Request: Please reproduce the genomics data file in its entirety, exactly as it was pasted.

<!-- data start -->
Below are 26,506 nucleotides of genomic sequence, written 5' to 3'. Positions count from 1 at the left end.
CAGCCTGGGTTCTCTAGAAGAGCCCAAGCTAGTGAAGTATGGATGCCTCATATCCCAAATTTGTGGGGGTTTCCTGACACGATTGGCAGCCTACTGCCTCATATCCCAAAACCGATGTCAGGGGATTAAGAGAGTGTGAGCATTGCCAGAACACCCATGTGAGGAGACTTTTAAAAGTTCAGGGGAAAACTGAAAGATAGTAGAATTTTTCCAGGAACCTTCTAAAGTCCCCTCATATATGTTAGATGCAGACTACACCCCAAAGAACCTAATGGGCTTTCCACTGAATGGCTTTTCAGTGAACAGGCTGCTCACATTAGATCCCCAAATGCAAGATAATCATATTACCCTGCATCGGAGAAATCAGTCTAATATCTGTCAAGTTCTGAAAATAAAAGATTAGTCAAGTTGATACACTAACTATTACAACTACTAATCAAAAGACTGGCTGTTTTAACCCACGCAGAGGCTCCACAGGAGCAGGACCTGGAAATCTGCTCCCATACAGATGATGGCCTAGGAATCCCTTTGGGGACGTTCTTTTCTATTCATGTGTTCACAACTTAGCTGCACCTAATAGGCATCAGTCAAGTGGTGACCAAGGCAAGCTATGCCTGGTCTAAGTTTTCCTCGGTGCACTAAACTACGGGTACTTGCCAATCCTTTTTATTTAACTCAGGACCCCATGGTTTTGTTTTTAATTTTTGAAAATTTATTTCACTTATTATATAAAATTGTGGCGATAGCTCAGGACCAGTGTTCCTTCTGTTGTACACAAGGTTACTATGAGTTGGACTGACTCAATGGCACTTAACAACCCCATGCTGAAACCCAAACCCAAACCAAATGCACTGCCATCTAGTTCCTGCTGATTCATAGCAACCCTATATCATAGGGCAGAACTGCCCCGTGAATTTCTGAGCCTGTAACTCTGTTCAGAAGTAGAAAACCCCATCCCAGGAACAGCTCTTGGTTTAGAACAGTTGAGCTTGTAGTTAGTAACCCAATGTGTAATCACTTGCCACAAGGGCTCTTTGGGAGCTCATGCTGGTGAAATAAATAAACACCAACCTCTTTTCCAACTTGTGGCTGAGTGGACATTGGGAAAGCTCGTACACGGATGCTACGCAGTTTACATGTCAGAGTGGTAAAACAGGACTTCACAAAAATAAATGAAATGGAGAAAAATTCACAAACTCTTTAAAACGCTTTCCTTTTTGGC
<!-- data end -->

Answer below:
Below are 26,506 nucleotides of genomic sequence, written 5' to 3'. Positions count from 1 at the left end.
CAGCCTGGGTTCTCTAGAAGAGCCCAAGCTAGTGAAGTATGGATGCCTCATATCCCAAATTTGTGGGGGTTTCCTGACACGATTGGCAGCCTACTGCCTCATATCCCAAAACCGATGTCAGGGGATTAAGAGAGTGTGAGCATTGCCAGAACACCCATGTGAGGAGACTTTTAAAAGTTCAGGGGAAAACTGAAAGATAGTAGAATTTTTCCAGGAACCTTCTAAAGTCCCCTCATATATGTTAGATGCAGACTACACCCCAAAGAACCTAATGGGCTTTCCACTGAATGGCTTTTCAGTGAACAGGCTGCTCACATTAGATCCCCAAATGCAAGATAATCATATTACCCTGCATCGGAGAAATCAGTCTAATATCTGTCAAGTTCTGAAAATAAAAGATTAGTCAAGTTGATACACTAACTATTACAACTACTAATCAAAAGACTGGCTGTTTTAACCCACGCAGAGGCTCCACAGGAGCAGGACCTGGAAATCTGCTCCCATACAGATGATGGCCTAGGAATCCCTTTGGGGACGTTCTTTTCTATTCATGTGTTCACAACTTAGCTGCACCTAATAGGCATCAGTCAAGTGGTGACCAAGGCAAGCTATGCCTGGTCTAAGTTTTCCTCGGTGCACTAAACTACGGGTACTTGCCAATCCTTTTTATTTAACTCAGGACCCCATGGTTTTGTTTTTAATTTTTGAAAATTTATTTCACTTATTATATAAAATTGTGGCGATAGCTCAGGACCAGTGTTCCTTCTGTTGTACACAAGGTTACTATGAGTTGGACTGACTCAATGGCACTTAACAACCCCATGCTGAAACCCAAACCCAAACCAAATGCACTGCCATCTAGTTCCTGCTGATTCATAGCAACCCTATATCATAGGGCAGAACTGCCCCGTGAATTTCTGAGCCTGTAACTCTGTTCAGAAGTAGAAAACCCCATCCCAGGAACAGCTCTTGGTTTAGAACAGTTGAGCTTGTAGTTAGTAACCCAATGTGTAATCACTTGCCACAAGGGCTCTTTGGGAGCTCATGCTGGTGAAATAAATAAACACCAACCTCTTTTCCAACTTGTGGCTGAGTGGACATTGGGAAAGCTCGTACACGGATGCTACGCAGTTTACATGTCAGAGTGGTAAAACAGGACTTCACAAAAATAAATGAAATGGAGAAAAATTCACAAACTCTTTAAAACGCTTTCCTTTTTGGC